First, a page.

It's gold! It's smashing!
At RHIC--the Relativistic Heavy Ion Collider, located at the Brookhaven National Laboratory in New York--gold nuclei traveling at nearly the speed of light smash into each other, destroying themselves and producing a spray of other particles. The nuclei speed in opposite directions around a circular "racetrack" with a diameter of about two and a half miles and collide head-on. At these tremendous speeds, a direct hit produces so much energy that the protons and neutrons making up the nuclei may themselves disassociate, forming a soup of sub-nuclear particles termed the "quark-gluon plasma." This plasma is so hot that its temperature is about ten thousand times hotter than the center of the sun.
Computer simulation of a collision between two gold nuclei (image courtesy of Brookhaven National Laboratory)
Curving tube of the RHIC. Most of the volume of the tube is occupied with magnets and liquid helium refrigeration. (photo courtesy of Brookhaven National Laboratory)
Quarks are the particles that make up protons and neutrons. Quarks are so tightly bound to each other that they cannot be observed as separate particles. Physicists can, however, infer the existence of quarks from the characteristics of other particles produced in nuclear collisions at high energy. The force between quarks is provided by particles called gluons.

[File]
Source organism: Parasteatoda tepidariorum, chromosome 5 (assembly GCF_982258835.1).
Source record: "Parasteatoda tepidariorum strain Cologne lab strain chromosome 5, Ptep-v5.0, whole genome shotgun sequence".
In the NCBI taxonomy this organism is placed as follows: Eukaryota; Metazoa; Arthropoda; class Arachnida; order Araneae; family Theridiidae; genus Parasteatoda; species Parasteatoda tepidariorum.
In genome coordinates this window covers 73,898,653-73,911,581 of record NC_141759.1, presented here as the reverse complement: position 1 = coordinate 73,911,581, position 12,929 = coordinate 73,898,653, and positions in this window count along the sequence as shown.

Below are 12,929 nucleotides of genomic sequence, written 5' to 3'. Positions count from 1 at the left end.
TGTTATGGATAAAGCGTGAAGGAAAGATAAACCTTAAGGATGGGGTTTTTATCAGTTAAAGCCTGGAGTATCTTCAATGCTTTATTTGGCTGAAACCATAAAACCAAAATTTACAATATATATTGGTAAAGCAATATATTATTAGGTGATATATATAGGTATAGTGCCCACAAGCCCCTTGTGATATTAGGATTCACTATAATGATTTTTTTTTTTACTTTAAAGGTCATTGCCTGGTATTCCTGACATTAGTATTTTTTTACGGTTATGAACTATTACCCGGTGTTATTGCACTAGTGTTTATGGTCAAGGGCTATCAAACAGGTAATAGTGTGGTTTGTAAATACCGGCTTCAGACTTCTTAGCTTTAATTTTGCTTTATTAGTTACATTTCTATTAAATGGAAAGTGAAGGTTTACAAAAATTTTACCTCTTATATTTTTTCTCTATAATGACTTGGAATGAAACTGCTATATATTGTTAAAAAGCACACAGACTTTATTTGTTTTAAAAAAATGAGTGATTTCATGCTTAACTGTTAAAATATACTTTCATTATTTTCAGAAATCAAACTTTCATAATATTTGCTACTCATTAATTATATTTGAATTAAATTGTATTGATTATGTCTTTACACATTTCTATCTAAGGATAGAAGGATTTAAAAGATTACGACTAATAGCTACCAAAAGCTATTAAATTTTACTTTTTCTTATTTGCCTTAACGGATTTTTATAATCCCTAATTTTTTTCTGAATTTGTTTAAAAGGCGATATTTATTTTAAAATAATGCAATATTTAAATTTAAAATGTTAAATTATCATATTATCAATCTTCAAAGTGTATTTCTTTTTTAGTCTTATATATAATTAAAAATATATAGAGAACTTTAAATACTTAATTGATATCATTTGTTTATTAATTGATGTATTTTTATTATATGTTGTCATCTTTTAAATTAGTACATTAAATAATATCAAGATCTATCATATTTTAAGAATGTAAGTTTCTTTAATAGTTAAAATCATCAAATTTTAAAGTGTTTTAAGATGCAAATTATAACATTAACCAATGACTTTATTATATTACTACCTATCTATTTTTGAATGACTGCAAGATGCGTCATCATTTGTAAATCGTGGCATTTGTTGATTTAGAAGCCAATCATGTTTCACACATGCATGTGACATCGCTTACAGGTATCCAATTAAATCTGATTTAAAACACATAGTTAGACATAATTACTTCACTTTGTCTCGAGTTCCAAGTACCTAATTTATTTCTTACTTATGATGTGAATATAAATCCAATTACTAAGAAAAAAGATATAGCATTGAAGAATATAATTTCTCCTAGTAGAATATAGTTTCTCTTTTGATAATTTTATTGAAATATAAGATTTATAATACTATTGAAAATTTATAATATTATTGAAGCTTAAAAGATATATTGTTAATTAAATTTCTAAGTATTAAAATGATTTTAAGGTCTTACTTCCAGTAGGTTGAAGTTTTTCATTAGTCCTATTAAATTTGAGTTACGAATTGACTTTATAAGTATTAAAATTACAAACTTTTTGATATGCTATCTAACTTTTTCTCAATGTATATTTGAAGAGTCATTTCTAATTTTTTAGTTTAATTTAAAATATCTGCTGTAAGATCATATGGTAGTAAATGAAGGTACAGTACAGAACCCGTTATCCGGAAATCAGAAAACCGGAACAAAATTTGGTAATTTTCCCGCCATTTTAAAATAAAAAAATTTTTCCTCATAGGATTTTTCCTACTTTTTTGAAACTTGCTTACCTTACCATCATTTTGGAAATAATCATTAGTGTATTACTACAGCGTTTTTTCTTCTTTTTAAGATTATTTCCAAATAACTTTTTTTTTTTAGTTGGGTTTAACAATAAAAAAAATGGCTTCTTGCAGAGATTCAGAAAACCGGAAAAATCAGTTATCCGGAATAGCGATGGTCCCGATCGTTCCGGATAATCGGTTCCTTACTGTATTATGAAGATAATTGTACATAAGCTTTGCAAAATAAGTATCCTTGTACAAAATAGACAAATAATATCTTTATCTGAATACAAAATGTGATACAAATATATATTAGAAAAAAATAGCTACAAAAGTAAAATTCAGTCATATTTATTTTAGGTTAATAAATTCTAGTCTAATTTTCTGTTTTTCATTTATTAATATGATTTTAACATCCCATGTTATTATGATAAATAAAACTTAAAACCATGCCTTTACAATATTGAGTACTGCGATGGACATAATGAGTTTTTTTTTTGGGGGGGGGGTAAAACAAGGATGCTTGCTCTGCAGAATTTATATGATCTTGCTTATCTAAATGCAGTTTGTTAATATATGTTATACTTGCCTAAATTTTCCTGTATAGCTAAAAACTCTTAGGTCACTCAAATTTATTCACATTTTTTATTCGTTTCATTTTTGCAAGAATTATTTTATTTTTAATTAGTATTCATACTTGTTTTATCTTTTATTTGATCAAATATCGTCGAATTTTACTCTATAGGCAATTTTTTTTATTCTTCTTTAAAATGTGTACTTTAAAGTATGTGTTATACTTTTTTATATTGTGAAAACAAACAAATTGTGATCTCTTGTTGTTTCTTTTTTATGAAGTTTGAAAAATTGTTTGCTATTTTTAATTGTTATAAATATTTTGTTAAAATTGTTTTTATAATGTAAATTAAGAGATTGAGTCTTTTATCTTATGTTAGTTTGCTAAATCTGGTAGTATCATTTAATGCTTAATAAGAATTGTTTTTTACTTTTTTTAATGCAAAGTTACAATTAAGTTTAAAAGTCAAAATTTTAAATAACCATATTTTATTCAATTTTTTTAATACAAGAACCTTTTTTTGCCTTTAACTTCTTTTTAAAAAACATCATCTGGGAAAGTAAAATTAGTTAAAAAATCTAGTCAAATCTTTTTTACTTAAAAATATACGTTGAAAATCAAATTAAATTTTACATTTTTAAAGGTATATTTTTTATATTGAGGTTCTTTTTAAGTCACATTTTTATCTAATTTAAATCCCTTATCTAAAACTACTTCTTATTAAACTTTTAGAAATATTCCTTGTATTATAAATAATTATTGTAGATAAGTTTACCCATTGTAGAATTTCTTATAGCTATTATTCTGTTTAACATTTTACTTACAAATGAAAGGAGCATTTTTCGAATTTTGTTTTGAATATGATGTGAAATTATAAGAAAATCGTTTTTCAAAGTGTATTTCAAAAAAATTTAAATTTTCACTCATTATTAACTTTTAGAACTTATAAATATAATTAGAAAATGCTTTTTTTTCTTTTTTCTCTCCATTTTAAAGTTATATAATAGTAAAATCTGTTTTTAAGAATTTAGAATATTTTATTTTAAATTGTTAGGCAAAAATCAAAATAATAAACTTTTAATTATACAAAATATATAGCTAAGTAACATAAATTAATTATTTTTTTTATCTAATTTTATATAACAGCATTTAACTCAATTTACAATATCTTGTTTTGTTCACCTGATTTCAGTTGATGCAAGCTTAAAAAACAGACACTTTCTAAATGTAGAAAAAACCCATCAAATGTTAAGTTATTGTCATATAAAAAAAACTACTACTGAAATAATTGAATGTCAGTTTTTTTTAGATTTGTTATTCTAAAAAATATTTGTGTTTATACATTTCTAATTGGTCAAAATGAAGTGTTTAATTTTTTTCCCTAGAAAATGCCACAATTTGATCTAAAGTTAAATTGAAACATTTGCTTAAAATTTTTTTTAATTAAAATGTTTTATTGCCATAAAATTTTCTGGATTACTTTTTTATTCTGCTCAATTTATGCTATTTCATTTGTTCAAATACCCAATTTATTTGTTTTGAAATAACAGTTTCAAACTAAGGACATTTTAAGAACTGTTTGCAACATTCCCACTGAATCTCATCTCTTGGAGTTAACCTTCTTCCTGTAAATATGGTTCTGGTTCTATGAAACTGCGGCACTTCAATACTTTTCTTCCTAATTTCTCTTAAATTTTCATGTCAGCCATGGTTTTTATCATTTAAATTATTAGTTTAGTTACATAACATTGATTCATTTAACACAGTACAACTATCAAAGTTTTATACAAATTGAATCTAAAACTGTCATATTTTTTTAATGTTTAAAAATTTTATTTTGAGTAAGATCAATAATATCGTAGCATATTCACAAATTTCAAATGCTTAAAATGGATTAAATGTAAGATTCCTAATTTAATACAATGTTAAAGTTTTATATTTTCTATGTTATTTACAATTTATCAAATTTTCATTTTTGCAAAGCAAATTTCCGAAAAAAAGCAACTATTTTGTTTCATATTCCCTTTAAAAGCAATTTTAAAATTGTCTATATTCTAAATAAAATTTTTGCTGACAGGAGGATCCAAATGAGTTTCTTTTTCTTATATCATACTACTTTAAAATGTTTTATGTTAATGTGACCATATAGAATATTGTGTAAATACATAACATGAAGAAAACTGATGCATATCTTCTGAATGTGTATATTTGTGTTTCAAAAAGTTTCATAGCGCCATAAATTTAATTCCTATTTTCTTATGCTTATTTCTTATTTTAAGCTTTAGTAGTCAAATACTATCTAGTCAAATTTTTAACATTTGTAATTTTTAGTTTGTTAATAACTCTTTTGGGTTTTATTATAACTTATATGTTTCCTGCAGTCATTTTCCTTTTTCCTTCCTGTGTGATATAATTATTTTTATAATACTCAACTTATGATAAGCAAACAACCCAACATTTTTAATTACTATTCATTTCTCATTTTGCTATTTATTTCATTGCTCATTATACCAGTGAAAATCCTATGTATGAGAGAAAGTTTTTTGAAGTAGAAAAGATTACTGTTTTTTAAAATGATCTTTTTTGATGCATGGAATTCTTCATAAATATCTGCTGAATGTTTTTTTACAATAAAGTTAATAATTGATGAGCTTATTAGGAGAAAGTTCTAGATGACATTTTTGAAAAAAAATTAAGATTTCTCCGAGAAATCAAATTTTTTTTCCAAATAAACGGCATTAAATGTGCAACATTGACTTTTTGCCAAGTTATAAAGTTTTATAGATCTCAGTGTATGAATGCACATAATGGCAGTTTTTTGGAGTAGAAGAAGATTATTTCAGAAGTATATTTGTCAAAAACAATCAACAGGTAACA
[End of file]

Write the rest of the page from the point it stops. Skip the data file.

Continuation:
A gold atom has a massive nucleus. It has an atomic weight of about 108, which means that the average gold nucleus has a total of 108 protons and neutrons. Smashing such massive nuclei into each other produces collisions with high energies, perhaps enough to create a plasma of quarks and gluons.
Yin and Yang
The universe is about 12 billion light years across. An atomic nucleus is about one 10000000000000th of a centimeter across. Despite this incredible difference in size, the physics of the universe is closely related to the physics of the nucleus. Shortly after the Big Bang , the universe was an extremely hot soup of protons and neutrons. Before that, at even higher temperatures, not even the nuclei could exist, and the universe consisted of quarks, gluons, and radiation. Physicists hope to create this state of matter in the RHIC collider.
Along RHIC's 2.4-mile ring there are four separate experimental detectors housed where the two particle beams intersect. One of these detectors-the Solenoidal Tracker at RHIC, or STAR-is specially designed to track the particles created in each ion collision. This powerful tracking system simultaneously measures various properties of these particles allowing researchers to reconstruct the ion collisions and look for signs of the quark-gluon plasma, or QGP. (The QGP is too short-lived to be detected directly). From these data, scientists hope to gain a fundamental understanding of the microscopic structure of quark-gluon interactions.
The picture at the right is of one of the first full-energy collisions between gold ions as captured by the STAR detector. The tracks provide researchers with almost a 3-D "snapshot" of thousands of subatomic particles produced in the collisions.
This view shows the tracks left by approximately 1000 charged particles after a head-on collision between two gold nuclei in the STAR detector. (photo courtesy of Brookhaven National Laboratory)
Brookhaven National Laboratory
Lawrence Berkeley National Laboratory
Computer simulation of the magnetic fields generated by the superconducting magnets in the RHIC ring. (See Applications of Superconductivity.) These magnetic fields accelerate the nuclei to speed them up and to steer them in a circle. (photo courtesy of Brookhaven National Laboratory)
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